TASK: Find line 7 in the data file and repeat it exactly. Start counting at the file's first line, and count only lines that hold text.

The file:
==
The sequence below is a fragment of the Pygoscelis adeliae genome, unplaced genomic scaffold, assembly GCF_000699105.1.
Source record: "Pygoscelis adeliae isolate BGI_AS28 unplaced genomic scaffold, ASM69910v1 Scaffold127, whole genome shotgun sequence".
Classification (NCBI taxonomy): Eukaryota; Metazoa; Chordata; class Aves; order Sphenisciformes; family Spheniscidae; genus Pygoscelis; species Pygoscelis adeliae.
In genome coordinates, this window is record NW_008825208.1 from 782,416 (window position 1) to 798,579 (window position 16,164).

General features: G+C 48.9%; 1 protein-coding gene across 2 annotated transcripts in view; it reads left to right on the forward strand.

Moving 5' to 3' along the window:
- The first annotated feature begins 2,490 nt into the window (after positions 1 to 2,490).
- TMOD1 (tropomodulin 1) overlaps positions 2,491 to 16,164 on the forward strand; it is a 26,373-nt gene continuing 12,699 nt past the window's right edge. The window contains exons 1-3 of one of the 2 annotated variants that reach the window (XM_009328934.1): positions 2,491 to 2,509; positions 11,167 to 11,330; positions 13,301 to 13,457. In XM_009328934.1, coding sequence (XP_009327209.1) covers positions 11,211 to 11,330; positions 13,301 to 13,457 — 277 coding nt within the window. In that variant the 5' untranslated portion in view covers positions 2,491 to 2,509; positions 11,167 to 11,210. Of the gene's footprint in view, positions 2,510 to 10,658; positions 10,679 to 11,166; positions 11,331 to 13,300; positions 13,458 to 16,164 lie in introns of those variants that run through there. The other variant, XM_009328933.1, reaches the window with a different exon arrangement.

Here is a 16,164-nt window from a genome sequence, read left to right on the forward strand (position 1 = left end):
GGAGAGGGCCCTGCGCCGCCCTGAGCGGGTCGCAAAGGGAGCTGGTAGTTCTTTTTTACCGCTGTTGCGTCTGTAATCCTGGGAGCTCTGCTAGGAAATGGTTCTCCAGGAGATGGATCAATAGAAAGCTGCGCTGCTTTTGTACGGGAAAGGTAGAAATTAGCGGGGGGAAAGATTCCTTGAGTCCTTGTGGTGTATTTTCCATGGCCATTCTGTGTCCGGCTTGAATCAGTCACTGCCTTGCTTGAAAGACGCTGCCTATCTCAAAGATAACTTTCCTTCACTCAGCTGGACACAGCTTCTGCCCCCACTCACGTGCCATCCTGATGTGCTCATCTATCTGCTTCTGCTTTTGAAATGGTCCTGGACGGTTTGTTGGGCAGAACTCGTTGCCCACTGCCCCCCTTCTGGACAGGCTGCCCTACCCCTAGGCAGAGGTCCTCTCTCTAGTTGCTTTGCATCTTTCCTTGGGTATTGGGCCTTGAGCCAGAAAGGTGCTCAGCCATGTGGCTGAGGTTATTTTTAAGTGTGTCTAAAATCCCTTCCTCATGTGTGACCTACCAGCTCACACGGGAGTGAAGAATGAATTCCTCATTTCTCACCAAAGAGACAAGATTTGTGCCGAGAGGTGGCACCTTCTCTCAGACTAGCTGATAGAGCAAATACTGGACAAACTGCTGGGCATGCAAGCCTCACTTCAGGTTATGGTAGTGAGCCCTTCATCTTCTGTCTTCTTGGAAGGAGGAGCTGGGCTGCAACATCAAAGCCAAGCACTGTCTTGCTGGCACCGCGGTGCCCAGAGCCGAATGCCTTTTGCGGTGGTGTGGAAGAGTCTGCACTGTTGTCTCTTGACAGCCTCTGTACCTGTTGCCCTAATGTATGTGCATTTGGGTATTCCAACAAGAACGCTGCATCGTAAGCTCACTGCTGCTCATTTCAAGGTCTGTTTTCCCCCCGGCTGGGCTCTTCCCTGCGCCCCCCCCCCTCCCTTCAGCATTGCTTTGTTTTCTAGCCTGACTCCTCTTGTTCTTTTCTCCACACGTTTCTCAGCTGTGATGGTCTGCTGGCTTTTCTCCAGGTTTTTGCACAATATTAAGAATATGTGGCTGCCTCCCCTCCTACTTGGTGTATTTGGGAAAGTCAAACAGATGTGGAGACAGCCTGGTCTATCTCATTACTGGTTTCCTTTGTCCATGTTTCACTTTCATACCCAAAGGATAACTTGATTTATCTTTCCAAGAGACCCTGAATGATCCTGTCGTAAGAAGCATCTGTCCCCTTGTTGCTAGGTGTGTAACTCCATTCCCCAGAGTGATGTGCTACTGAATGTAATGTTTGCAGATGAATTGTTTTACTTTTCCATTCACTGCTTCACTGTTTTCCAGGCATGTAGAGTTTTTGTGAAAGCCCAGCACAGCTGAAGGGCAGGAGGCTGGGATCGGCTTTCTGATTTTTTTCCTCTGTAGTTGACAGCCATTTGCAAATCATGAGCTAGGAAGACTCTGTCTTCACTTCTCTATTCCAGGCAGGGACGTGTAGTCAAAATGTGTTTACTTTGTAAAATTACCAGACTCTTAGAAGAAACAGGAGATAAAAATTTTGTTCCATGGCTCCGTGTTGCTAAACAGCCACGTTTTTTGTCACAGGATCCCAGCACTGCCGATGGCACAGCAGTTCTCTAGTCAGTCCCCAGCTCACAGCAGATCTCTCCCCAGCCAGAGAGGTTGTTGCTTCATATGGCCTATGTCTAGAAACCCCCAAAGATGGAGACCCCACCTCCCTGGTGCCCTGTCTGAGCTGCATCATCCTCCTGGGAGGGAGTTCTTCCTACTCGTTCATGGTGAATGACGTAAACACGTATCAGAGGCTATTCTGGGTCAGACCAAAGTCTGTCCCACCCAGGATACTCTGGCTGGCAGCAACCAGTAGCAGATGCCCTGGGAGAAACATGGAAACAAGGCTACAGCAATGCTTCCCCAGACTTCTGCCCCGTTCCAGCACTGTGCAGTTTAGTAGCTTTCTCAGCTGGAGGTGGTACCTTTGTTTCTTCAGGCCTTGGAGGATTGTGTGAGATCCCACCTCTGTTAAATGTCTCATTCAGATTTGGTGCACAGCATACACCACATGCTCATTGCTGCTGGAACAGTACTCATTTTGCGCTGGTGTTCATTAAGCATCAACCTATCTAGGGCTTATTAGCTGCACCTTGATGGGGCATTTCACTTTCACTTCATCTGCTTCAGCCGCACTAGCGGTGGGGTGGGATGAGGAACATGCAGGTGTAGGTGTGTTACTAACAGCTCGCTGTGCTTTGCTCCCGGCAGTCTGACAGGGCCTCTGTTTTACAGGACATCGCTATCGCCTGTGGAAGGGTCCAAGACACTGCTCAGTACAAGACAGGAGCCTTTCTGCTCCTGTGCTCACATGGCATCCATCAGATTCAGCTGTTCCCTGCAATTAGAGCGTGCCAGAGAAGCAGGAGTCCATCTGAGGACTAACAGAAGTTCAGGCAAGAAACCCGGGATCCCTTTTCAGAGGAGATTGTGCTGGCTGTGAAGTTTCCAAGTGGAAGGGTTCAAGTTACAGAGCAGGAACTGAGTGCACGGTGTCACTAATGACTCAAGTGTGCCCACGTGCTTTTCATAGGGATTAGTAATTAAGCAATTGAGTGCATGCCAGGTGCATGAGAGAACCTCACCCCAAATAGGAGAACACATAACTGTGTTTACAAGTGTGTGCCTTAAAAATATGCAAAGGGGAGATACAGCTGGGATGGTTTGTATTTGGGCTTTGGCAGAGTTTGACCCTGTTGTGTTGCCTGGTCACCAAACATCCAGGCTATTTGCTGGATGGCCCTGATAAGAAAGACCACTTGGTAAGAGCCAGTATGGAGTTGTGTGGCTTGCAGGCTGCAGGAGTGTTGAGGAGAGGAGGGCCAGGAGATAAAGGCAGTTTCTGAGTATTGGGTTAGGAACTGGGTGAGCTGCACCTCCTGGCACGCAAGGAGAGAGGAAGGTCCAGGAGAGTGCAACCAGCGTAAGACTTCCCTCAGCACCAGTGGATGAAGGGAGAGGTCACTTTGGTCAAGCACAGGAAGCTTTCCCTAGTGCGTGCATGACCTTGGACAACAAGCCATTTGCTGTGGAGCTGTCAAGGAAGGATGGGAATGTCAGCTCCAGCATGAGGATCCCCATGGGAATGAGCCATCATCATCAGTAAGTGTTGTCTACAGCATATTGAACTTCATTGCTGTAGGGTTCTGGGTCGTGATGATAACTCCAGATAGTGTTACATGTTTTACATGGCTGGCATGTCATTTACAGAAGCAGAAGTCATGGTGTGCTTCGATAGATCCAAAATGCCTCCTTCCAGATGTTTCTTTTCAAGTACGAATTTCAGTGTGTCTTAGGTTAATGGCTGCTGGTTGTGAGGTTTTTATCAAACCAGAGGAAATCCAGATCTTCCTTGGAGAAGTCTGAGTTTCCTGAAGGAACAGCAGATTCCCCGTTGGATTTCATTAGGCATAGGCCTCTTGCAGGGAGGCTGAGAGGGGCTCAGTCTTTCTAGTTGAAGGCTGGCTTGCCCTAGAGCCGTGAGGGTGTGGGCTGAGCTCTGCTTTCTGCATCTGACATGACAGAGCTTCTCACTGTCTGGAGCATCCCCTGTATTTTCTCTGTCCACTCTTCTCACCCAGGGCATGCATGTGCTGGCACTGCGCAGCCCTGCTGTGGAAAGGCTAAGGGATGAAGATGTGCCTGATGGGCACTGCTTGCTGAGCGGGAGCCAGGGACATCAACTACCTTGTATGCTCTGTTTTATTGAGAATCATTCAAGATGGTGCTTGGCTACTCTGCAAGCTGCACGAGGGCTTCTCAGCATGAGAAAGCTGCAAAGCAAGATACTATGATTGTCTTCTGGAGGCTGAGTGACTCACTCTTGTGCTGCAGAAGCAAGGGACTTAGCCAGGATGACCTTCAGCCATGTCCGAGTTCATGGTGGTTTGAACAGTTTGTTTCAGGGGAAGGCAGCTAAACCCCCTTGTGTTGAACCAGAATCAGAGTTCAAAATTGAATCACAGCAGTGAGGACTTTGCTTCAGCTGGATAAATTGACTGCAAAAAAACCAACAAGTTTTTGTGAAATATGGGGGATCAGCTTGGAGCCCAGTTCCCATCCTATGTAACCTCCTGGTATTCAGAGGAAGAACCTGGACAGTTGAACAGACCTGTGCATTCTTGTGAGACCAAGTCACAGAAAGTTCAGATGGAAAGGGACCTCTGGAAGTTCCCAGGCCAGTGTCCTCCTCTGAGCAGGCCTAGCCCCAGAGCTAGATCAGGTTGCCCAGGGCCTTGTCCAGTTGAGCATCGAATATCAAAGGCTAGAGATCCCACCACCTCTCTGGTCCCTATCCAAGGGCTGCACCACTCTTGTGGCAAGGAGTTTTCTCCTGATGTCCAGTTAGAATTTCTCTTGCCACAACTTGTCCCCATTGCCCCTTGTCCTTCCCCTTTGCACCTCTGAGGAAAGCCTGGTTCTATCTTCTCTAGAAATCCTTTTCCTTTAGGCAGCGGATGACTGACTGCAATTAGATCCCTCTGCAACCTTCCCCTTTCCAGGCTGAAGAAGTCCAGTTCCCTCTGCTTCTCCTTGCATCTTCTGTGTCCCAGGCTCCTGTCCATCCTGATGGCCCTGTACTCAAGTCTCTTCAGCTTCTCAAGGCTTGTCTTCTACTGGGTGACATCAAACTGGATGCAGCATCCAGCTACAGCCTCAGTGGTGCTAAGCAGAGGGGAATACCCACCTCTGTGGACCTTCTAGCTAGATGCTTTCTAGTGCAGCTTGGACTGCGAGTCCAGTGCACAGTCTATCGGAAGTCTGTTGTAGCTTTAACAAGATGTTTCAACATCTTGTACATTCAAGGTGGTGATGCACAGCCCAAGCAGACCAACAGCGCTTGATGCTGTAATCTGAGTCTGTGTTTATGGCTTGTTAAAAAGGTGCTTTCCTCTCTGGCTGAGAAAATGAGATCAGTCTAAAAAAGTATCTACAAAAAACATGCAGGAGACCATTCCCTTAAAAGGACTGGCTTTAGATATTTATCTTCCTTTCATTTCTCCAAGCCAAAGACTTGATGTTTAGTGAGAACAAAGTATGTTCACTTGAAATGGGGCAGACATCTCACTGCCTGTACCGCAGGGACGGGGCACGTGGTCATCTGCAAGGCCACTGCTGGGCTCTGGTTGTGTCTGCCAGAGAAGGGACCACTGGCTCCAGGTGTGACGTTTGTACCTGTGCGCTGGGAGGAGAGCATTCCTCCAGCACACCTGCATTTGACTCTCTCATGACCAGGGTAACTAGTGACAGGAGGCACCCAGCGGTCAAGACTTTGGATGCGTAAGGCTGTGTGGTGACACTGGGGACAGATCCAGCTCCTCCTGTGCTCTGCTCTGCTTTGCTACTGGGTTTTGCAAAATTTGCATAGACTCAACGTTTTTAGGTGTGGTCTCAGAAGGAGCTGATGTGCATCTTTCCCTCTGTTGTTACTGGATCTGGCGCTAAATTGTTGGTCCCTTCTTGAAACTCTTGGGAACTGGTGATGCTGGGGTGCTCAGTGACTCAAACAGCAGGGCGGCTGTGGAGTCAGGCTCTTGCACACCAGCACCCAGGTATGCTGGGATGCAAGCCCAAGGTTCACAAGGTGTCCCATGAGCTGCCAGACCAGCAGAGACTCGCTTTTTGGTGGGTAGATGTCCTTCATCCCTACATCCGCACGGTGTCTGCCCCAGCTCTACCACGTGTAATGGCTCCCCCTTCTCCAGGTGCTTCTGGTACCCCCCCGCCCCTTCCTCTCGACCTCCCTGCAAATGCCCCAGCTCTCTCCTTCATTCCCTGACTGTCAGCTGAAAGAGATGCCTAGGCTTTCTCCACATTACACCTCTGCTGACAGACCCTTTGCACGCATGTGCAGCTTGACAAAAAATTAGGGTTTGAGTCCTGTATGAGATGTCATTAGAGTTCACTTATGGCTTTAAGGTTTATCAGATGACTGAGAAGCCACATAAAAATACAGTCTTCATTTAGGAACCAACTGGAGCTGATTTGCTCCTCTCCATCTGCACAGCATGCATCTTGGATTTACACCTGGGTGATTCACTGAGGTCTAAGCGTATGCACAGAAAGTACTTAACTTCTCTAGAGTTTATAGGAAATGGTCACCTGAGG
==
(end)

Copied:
- The first annotated feature begins 2,490 nt into the window (after positions 1 to 2,490).